L2pB1 cells are essential for the inhibition of 3D tumor spheroids by syngeneic peritoneal immune cells
Bootwala, Ali Habib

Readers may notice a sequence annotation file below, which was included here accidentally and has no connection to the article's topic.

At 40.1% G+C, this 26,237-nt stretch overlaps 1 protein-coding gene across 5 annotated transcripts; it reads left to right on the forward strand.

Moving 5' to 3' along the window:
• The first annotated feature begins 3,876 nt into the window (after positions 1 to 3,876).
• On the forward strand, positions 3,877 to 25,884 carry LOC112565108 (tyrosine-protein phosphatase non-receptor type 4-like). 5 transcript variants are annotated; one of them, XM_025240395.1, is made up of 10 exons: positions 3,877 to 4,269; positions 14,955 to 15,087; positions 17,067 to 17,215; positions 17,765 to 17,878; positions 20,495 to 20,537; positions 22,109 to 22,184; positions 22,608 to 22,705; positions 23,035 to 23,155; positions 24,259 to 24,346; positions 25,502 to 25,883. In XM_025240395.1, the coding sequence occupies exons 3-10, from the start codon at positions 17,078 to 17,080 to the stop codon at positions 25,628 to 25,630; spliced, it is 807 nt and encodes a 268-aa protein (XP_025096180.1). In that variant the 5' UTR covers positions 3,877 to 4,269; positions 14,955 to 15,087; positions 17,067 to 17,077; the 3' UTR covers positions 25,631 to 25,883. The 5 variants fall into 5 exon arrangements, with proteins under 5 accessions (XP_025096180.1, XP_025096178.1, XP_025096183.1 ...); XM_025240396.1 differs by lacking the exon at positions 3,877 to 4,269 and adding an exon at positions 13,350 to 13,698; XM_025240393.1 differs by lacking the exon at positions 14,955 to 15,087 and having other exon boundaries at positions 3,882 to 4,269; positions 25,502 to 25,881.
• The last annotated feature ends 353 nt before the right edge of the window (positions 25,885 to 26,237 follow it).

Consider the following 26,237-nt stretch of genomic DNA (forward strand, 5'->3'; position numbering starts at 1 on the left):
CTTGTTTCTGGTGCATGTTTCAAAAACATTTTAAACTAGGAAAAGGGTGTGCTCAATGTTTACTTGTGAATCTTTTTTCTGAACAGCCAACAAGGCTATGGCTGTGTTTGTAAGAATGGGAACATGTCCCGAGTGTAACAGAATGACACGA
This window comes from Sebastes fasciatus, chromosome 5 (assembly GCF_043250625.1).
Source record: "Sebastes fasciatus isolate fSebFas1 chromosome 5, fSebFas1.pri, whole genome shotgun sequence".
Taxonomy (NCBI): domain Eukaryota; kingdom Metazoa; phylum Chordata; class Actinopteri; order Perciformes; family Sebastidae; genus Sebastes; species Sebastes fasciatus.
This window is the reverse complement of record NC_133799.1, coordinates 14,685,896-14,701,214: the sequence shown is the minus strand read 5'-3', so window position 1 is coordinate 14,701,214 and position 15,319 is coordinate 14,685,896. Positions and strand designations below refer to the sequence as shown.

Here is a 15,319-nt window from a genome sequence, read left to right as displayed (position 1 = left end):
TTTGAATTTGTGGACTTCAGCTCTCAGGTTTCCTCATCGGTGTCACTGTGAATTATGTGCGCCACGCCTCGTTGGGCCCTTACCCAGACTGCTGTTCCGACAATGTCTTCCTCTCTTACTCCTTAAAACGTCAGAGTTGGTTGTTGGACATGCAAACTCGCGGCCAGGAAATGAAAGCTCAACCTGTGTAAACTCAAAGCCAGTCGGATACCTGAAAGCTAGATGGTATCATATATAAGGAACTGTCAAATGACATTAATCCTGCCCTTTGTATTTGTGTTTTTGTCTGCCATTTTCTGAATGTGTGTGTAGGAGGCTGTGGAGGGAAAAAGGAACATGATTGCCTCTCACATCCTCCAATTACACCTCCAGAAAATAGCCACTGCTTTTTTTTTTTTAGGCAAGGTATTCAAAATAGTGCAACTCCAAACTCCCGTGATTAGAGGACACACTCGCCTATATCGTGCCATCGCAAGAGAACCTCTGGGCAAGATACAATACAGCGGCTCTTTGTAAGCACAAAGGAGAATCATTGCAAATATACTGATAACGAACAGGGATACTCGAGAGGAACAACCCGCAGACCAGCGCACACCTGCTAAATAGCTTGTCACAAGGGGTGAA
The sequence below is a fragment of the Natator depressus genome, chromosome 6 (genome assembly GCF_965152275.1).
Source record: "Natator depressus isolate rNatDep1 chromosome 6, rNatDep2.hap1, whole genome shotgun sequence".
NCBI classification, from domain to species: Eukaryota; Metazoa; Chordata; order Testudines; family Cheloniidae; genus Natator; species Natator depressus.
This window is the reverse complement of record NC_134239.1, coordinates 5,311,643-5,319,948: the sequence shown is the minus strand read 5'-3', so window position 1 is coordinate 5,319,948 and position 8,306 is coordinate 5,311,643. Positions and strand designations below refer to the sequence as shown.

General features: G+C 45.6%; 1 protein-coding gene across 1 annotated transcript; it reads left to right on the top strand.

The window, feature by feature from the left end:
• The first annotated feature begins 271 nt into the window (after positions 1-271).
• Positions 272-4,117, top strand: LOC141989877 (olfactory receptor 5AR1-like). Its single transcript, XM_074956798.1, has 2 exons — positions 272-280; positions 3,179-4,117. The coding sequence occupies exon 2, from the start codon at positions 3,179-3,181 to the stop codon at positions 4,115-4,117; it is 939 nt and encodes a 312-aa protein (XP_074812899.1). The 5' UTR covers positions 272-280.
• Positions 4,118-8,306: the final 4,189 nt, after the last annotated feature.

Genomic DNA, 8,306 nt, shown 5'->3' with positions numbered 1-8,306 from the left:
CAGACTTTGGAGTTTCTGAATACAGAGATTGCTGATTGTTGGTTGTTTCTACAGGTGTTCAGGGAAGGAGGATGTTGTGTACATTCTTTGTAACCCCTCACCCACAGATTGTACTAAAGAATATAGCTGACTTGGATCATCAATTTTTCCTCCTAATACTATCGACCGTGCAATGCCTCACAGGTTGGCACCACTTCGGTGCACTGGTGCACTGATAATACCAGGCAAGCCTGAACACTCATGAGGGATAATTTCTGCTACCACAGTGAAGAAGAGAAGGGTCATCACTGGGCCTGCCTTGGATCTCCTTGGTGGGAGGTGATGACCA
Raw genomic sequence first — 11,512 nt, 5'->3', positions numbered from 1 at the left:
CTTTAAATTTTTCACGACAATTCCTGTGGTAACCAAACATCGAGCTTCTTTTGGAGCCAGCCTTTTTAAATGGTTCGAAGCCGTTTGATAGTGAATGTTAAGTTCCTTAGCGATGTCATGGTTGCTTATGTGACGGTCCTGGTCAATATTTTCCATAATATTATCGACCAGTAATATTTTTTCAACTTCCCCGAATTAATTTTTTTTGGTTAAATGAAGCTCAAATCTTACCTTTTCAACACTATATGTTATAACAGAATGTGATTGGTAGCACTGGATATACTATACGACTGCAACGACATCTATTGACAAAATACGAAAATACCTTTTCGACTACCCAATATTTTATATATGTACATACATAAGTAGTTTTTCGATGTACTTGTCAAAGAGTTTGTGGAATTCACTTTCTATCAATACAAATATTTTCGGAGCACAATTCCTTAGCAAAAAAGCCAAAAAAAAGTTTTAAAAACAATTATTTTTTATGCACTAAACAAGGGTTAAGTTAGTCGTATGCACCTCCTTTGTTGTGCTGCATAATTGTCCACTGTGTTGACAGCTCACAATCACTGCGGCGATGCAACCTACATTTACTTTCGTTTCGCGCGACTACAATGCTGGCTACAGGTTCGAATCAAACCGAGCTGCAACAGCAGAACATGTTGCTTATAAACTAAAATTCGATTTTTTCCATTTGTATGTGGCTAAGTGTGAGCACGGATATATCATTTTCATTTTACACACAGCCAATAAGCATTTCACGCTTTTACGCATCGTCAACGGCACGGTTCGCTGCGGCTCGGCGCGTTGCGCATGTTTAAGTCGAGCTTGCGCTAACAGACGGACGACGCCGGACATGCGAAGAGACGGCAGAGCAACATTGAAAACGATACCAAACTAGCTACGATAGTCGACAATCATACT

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INTRODUCTION: Programmed Death Ligand 2 positive B1 cells (L2pB1) cells have a unique immunoglobulin repertoire that is poly-reactive to self-antigens and have previously been shown to have an essential role in autoimmunity. The active accumulation of L2pB1 cells inside tumors grown in vivo led us to hypothesize that this subpopulation of B1a cells may play a role in the immunosurveillance of cancer. Here, we report our investigation of the role of L2pB1 cells in the antitumor response using a three dimensional (3D) murine melanoma and colon cancer models. Our results showed that the depletion of L2pB1 cells rendered the loss of tumor inhibition effects of the syngeneic peritoneal immune cells. METHODS: Lymphocytes were collected from L2pB1 cell depleted and non-depleted peritoneal cavity washout (PCW) from an inducible knockout mouse model. Then tumor spheroids were incubated with PCW cells. Spheroid cross-sectional area (CSA) and volume were measured using a Celigo plate imager and Keyence fluorescence microscope. RESULTS: Tumor spheroid growth was significantly inhibited following incubation with syngeneic PCW but not with splenocytes. Depletion of L2pB1 significantly attenuated the tumor-inhibition effect and showed a negligible difference from the untreated control. This loss of tumor inhibition indicated that L2pB1 cells are essential for the tumor-inhibition effects of autologous peritoneal immune cells. CONCLUSIONS: These findings demonstrate the robust anti-tumor function of L2pB1 cells. In particular, peritoneal L2pB1 cells play an essential role in cancer inhibition. Future studies into the activation and antigen presentation pathways of L2pB1 cells could lead to novel immunotherapy of cancer.